I keep forgetting I live in a throw-away society, people trash everything, our environment, our relationships, our software.
This is lengthy, and please pardon me for taking an opportunity to sell the idea that HyperCard's current feature set is quite capable, and the software has always been ahead of its time.
I do not doubt your honesty, Scott. Being limited to scripting, I never had the spare cash to buy your book until I saw it at the Goodwill for $5.
<<But it's far behind the times in terms of its feature set.>>
On the contrary, HyperCard allowed me to develop strong tools for creating web pages, saving me hundreds of dollars exploring web page authoring software. I have recenlty heard news of stacks being used to generate/update entire web sites.
Nothing is as friendly for parsing ASCII text.
HyperCard allows me to create interactive multimedia that incorporates QuickTime and links to online resources via AppleScript for 1/10 the cost of other multimedia authoring apps.
HyperCard saved me the headache of living in a world of Quicken, Microsoft Money, MYOB; and saved me a lot of cash there too. I end up with what I want on my computer, and it doesn't take over my entire screen's real estate.
I've created countless custom applications, so have others, that would have costed thousands to contract with a programmer, and had nothing but fun creating them.
HyperCard has kept up with times quite well, there really haven't been a lot of new features to add to a product clearly ahead of its time.
I believe many jumped ship because it never became cross-platform. If OSX is truly successful, there will be a Windows migration to Macs. Will there be a similar experience to life in a Windows world when they do, or will HyperCard be around to make the difference it has always made? It's really enough to let them use Office on a Mac rather than a Windows box for half the investment?
<<I think HyperCard needs to be allowed to die. It was a good old dog, but now it's mostly blind and lame, and takes little pleasure even in its food. >>
Only true if you ignore the dog in it's old age. Give it the same attention as it's younger years, the dog will be healthy, no matter it's age.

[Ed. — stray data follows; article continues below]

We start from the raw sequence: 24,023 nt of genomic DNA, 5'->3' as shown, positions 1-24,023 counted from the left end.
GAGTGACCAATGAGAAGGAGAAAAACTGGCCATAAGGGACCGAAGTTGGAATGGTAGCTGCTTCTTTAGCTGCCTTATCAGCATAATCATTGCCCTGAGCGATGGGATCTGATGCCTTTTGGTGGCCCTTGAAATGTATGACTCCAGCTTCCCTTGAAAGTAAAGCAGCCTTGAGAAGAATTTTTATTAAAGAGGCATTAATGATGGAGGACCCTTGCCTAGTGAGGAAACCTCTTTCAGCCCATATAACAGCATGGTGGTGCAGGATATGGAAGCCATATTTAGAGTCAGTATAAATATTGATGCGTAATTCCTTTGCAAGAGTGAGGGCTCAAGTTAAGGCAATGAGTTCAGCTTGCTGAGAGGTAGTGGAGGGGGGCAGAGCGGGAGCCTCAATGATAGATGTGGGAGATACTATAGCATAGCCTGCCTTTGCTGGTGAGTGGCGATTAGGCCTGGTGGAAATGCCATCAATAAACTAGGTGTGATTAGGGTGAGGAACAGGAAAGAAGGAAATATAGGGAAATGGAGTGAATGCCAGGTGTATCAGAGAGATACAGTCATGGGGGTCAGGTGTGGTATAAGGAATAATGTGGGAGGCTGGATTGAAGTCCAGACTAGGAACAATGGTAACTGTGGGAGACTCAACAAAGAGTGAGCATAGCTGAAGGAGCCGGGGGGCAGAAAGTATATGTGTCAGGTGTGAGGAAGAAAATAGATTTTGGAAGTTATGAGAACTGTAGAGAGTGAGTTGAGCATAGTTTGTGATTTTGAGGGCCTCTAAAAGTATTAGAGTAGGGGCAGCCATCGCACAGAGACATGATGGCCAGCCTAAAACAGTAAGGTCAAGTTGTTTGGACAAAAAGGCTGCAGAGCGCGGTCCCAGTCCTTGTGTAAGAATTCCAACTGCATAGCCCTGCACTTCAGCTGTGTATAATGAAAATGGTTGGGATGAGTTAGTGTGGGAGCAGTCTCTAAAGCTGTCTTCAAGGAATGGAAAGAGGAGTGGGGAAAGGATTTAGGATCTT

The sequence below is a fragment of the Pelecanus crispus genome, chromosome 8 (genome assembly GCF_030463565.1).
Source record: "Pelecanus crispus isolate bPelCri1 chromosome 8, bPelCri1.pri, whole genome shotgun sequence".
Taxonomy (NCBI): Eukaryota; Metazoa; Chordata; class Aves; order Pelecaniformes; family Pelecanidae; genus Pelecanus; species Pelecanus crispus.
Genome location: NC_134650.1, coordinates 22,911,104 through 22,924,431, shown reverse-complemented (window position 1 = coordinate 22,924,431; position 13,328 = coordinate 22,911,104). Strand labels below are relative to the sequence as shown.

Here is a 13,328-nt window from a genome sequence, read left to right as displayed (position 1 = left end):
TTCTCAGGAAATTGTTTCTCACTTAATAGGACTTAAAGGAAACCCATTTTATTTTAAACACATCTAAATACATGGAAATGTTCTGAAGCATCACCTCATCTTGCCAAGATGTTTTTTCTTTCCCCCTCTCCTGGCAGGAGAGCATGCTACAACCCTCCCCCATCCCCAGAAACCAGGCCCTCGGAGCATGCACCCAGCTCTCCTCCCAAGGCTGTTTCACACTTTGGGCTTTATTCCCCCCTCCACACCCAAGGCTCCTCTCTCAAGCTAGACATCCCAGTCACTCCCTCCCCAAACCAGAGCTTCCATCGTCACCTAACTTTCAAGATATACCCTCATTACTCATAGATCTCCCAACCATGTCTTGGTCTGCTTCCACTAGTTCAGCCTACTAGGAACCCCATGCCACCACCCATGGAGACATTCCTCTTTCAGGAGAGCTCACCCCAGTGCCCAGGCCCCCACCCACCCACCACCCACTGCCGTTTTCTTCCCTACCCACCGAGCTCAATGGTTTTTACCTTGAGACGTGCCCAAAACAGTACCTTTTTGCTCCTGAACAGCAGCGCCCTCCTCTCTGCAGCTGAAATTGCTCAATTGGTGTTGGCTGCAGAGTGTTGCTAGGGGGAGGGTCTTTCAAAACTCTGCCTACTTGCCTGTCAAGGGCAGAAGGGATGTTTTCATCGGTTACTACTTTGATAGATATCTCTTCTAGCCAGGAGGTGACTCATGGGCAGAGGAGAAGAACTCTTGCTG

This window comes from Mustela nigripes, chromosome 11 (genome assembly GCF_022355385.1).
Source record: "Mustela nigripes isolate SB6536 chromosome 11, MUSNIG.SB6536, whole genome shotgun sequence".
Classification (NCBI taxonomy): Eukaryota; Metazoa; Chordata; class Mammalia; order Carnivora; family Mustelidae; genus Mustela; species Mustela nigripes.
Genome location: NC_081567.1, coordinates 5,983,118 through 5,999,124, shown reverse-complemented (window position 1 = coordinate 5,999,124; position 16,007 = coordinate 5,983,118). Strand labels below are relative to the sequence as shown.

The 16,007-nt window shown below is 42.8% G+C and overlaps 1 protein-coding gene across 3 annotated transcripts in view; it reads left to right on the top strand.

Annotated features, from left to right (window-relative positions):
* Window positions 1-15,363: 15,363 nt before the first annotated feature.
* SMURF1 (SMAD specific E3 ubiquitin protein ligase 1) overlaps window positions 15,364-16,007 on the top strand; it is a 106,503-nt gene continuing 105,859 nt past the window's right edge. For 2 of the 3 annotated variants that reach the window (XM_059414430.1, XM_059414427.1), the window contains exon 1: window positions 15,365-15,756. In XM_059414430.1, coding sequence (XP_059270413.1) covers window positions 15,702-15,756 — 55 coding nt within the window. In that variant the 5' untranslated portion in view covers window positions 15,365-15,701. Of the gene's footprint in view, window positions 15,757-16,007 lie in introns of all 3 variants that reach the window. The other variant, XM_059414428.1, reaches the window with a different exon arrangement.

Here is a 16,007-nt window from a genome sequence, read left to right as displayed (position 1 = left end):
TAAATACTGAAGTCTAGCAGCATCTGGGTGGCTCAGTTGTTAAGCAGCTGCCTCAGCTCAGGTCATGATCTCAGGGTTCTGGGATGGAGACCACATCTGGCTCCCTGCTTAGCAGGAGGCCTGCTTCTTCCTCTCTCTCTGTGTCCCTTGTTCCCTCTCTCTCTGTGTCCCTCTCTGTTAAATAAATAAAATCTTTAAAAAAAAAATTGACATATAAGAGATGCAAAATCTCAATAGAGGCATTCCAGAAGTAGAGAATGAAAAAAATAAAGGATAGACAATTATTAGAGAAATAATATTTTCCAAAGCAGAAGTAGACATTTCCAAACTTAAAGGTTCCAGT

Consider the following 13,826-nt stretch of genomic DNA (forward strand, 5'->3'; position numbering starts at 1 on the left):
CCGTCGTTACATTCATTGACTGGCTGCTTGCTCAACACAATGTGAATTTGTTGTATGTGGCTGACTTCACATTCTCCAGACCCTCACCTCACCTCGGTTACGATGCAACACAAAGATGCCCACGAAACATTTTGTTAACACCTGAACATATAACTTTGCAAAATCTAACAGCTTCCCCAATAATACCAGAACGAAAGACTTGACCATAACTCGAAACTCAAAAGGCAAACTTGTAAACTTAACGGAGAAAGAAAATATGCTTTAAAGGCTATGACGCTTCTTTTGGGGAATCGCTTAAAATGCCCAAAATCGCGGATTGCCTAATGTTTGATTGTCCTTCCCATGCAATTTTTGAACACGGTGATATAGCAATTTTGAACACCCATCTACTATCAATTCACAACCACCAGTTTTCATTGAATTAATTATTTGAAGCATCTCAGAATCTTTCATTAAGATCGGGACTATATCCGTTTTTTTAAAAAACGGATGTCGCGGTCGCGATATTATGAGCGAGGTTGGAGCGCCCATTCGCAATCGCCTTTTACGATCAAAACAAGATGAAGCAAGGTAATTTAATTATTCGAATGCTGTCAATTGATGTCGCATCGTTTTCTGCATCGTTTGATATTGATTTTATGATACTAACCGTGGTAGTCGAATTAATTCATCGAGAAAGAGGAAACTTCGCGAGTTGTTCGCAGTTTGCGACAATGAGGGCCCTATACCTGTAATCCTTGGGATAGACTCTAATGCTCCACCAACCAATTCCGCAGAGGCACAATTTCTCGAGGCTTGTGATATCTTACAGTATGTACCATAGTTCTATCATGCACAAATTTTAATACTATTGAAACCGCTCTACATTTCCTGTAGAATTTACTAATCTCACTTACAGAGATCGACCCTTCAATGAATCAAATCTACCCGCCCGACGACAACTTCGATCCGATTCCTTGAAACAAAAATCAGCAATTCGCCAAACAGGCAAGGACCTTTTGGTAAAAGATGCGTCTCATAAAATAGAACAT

In a Windows world, you may be entirely correct. Actually, I believe the Windows world is largely blind and lame because they never experienced HyperCard in their "world". As for no longer taking pleasure in its food, have you used 2.4.1, which works very nicely with QuickTime and AppleScript? Hardly blind and lame, and iHUG has rwo CDs to prove it.
<<I loved it and I love it still, but its glory is past. It needs to be remembered for what it was>>
I agree with Loren, carbonize it, and write the next edition and make another chunk of cash from it.
I know that cash-laden entities can afford to watch HyperCard slowly ignored to death. I'm concerned about the non-profits that depend on it today, mostly educators, but also hobbyists as myself. Their data is important to them, and they may not necessarily have the resources to do a major paradigm shift.
Sure, I know as the next guy, that anyone can export data out of a stack and import it into Excel of Filemaker, even Access... but then it's not fun anymore, is it?
This is more about money than empowerment, utility, friendly, open-up-the-box, an enjoyable computing experience, isn't it?
The most influential man in the past millenium was considered to be Johann Gutenberg: his printing press made information available as never before, and threatened the monks of the day who wrote many of the books that were in circulation at the time.
I will always liken HyperCard to Gutenberg's printing press. It makes information available to many as never before, and threatens the programming priests of our day who write many of the expensive software products that are in circulation today.
This is the real crux of the biscuit, isn't it? Atkinson knew it when the Mac was bundled with version 1.0. I get as disgusted as he may have been about it. Had Apple cooperated, Bill's MagicLink, or even the MagicSlate, could have become a reality, and perhaps Apple would not have endured the dark years they experienced.
Ridiculous? The world's most successful handheld, the Palm Pilot, prototyped with HyperCard. I still look for a PDA that has a Mac OS on ROM, that will allow me to upload stacks to its 256MB of RAM, so I can easily carry around my "stuff".
Why will it never happen? Because people would create their own apps more readily than running off to the software store or the online services? Because we should let go of HyperCard and let it die?